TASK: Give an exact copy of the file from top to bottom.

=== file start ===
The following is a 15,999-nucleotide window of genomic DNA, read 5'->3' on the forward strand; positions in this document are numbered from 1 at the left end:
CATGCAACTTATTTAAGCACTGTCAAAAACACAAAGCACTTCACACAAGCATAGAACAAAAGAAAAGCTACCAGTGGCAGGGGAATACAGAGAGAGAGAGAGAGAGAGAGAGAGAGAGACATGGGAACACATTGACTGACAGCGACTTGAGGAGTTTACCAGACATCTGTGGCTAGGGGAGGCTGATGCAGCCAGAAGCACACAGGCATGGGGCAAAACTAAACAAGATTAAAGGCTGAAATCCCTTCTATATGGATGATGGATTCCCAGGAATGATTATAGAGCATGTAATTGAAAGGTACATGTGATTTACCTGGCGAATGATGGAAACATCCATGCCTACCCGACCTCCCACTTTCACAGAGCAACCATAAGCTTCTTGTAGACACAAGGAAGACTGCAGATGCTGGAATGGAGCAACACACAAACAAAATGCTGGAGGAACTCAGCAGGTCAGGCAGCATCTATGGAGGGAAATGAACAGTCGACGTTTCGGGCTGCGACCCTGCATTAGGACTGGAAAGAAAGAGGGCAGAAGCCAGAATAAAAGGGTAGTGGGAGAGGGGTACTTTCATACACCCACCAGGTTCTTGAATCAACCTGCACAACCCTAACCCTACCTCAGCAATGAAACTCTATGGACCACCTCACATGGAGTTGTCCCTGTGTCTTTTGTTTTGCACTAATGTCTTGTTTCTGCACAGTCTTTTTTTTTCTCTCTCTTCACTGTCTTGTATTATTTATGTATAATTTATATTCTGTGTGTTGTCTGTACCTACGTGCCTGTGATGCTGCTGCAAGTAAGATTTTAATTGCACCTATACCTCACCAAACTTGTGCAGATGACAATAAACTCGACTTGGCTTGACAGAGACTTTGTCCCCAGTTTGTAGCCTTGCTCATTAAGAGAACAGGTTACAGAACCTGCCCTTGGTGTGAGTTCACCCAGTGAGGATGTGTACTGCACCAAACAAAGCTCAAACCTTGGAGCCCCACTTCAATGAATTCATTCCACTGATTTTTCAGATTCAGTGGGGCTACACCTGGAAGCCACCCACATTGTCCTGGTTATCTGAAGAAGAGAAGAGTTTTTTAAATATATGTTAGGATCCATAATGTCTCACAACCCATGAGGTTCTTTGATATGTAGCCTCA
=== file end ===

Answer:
The following is a 15,999-nucleotide window of genomic DNA, read 5'->3' on the forward strand; positions in this document are numbered from 1 at the left end:
CATGCAACTTATTTAAGCACTGTCAAAAACACAAAGCACTTCACACAAGCATAGAACAAAAGAAAAGCTACCAGTGGCAGGGGAATACAGAGAGAGAGAGAGAGAGAGAGAGAGAGAGACATGGGAACACATTGACTGACAGCGACTTGAGGAGTTTACCAGACATCTGTGGCTAGGGGAGGCTGATGCAGCCAGAAGCACACAGGCATGGGGCAAAACTAAACAAGATTAAAGGCTGAAATCCCTTCTATATGGATGATGGATTCCCAGGAATGATTATAGAGCATGTAATTGAAAGGTACATGTGATTTACCTGGCGAATGATGGAAACATCCATGCCTACCCGACCTCCCACTTTCACAGAGCAACCATAAGCTTCTTGTAGACACAAGGAAGACTGCAGATGCTGGAATGGAGCAACACACAAACAAAATGCTGGAGGAACTCAGCAGGTCAGGCAGCATCTATGGAGGGAAATGAACAGTCGACGTTTCGGGCTGCGACCCTGCATTAGGACTGGAAAGAAAGAGGGCAGAAGCCAGAATAAAAGGGTAGTGGGAGAGGGGTACTTTCATACACCCACCAGGTTCTTGAATCAACCTGCACAACCCTAACCCTACCTCAGCAATGAAACTCTATGGACCACCTCACATGGAGTTGTCCCTGTGTCTTTTGTTTTGCACTAATGTCTTGTTTCTGCACAGTCTTTTTTTTTCTCTCTCTTCACTGTCTTGTATTATTTATGTATAATTTATATTCTGTGTGTTGTCTGTACCTACGTGCCTGTGATGCTGCTGCAAGTAAGATTTTAATTGCACCTATACCTCACCAAACTTGTGCAGATGACAATAAACTCGACTTGGCTTGACAGAGACTTTGTCCCCAGTTTGTAGCCTTGCTCATTAAGAGAACAGGTTACAGAACCTGCCCTTGGTGTGAGTTCACCCAGTGAGGATGTGTACTGCACCAAACAAAGCTCAAACCTTGGAGCCCCACTTCAATGAATTCATTCCACTGATTTTTCAGATTCAGTGGGGCTACACCTGGAAGCCACCCACATTGTCCTGGTTATCTGAAGAAGAGAAGAGTTTTTTAAATATATGTTAGGATCCATAATGTCTCACAACCCATGAGGTTCTTTGATATGTAGCCTCA